The role of young people as independent actors in their own right, able to define and become architects of their own future has changed over the years. Left to choose themselves young people in Europe want to participate. Many tools for youth participation already exist.

In our previous blogs we looked at formal education and different models of pedagogy, at youth work in communities, and the impact of youth led direct democracy, including the issues around leveraging social media in positive ways.

In our most recent blog we looked at approaches such as hackathons, cultural exchanges, sortition and so forth as means to promote the rights (and the responsibilities) of young people and how they offer new ways young people might shape and influence their world. And their present day school, neighbourhood or city as well. Young people don’t perceive themselves as future citizens. Arguably that is simply what adults tell them they are, as a way to put off the full potential of youth power to another later time.

In fact, in light of the way young people are engaging in direct democracy, the challenge may better be framed as;

‘to bring greater impact, how might we help young people channel their appetite for participation’?

Impact, in this case, meaning deploying types of participation and learning that lead to lasting change, to the benefit of young people and wider society.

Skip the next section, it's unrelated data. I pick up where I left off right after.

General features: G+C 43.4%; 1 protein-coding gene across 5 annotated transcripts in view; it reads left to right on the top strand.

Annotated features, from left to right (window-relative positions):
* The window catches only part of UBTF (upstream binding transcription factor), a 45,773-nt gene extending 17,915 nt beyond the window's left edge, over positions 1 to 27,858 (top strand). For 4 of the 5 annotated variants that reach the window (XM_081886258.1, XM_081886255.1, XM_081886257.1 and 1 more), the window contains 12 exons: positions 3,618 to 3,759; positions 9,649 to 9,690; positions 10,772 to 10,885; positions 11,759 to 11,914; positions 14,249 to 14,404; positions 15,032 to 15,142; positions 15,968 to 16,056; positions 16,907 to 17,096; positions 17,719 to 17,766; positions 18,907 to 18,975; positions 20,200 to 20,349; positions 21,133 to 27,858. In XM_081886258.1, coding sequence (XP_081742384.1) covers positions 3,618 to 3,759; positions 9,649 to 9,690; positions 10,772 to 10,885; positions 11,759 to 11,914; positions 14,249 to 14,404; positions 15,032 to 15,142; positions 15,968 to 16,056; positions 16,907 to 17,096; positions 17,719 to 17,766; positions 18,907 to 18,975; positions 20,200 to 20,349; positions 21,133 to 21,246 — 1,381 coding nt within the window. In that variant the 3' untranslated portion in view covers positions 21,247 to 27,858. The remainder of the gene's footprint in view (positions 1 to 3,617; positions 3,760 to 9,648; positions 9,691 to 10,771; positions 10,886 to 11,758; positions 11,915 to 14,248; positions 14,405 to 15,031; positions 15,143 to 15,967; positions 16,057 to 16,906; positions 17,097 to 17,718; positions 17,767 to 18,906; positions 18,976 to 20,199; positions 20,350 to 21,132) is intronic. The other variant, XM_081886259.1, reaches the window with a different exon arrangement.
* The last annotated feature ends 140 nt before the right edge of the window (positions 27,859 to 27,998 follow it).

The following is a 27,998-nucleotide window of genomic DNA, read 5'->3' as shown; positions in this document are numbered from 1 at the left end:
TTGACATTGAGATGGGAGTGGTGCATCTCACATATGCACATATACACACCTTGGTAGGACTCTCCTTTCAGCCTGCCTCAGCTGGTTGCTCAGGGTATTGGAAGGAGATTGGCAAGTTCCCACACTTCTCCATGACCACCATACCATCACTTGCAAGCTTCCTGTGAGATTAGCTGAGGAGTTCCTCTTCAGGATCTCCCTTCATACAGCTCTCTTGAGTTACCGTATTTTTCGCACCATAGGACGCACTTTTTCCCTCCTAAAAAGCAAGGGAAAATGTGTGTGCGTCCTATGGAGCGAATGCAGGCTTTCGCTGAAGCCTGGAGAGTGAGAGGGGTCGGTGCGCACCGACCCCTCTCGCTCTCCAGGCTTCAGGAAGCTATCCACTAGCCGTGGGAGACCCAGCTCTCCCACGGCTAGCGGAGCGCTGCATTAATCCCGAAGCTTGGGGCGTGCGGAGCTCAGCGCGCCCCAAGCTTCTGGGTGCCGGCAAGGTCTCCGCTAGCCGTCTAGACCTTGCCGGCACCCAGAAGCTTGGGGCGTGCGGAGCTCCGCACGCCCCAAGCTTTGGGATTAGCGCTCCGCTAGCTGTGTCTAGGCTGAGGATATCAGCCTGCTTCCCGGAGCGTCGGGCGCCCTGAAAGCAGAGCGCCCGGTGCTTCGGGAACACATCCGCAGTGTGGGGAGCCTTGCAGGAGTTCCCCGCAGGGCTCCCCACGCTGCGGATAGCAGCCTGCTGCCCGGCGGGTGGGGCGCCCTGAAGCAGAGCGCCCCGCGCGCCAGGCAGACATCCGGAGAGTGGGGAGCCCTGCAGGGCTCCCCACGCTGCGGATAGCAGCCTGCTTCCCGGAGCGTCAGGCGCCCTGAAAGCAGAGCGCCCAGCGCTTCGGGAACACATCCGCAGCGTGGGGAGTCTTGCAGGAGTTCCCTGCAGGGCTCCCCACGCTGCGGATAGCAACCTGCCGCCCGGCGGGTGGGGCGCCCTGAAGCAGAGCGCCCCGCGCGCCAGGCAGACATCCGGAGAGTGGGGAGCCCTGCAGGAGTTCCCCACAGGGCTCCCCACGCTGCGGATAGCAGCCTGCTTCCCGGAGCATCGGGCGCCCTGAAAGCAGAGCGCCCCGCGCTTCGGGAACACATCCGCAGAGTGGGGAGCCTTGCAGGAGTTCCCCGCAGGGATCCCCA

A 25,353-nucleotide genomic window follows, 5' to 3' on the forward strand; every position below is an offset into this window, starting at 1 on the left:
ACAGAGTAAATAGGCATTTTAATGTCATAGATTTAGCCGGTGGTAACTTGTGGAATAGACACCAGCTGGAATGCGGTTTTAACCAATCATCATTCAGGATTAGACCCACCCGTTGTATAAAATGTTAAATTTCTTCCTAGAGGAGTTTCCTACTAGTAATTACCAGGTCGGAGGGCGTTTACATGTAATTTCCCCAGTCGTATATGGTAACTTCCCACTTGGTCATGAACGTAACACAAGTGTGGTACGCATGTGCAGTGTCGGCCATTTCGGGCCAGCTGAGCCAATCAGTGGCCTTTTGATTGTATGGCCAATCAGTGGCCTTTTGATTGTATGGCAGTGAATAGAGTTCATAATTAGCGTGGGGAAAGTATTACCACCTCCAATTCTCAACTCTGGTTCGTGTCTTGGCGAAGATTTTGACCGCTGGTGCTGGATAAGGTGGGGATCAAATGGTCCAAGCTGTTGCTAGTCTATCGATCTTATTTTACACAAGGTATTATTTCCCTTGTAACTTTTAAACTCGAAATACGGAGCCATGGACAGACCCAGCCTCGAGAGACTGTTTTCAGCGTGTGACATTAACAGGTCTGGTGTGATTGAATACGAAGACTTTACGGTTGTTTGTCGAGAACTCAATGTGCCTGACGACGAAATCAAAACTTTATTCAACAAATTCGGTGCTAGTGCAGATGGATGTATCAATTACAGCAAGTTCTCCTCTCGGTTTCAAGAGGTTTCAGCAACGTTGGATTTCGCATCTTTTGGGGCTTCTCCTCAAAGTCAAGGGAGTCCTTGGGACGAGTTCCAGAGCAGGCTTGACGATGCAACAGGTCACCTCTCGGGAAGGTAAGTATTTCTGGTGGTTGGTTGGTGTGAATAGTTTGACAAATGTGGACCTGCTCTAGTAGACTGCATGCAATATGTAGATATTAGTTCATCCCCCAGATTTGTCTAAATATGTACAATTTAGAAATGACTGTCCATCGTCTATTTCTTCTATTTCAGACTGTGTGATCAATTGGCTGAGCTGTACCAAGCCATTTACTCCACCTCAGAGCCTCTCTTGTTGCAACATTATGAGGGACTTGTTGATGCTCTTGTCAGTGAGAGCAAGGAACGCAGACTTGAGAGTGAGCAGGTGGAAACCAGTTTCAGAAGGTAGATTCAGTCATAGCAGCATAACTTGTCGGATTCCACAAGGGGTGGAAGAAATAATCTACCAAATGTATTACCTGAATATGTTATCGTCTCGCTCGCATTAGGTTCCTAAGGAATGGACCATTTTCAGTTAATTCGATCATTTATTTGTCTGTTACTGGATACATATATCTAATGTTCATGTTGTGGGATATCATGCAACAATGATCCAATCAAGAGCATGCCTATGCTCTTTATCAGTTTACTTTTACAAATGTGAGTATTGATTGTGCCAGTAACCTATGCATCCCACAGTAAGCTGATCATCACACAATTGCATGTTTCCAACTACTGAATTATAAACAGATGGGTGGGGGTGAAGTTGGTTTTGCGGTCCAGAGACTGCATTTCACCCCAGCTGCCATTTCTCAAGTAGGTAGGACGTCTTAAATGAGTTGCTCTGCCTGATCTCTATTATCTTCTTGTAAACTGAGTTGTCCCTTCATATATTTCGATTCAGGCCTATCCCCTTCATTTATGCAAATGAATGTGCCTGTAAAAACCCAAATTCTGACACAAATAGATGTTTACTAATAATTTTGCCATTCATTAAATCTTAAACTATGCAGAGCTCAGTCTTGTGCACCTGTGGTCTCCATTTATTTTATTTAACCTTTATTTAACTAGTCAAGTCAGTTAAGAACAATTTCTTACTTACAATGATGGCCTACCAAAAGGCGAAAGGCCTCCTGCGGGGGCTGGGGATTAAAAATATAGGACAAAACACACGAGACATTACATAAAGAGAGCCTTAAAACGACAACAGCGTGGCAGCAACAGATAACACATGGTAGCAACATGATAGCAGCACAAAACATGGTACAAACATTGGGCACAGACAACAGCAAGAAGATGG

Participatory Budgeting, and in particular its use in schools and within informal youth work settings offers a way for young people to express their citizenship and get greater access to real resources and real power.

As former Vancouver chief city planner Brent Toderian once commented:

“Remember, the truth about a city’s aspirations isn’t found in its vision. It’s found in its budget.”

Replace the word city with school, or community, and we see how money matters, whatever the setting. Participatory budgeting’s unique focus on democratic resource distribution ensures that when placed in both formal or informal spaces used by young people, and when structured to enable their participation and learning, the decisions are youth-led and impactful, as shown in our many case studies.

Taking the next step, and combining participatory budgeting with other processes, such as legislative theatre, or deliberative citizen assemblies can add additional legitimacy and depth to the work of educators and youth workers and enable more young people find the power in hearing the echo of their own voice.

Photo by TienDat Nguyen on Unsplash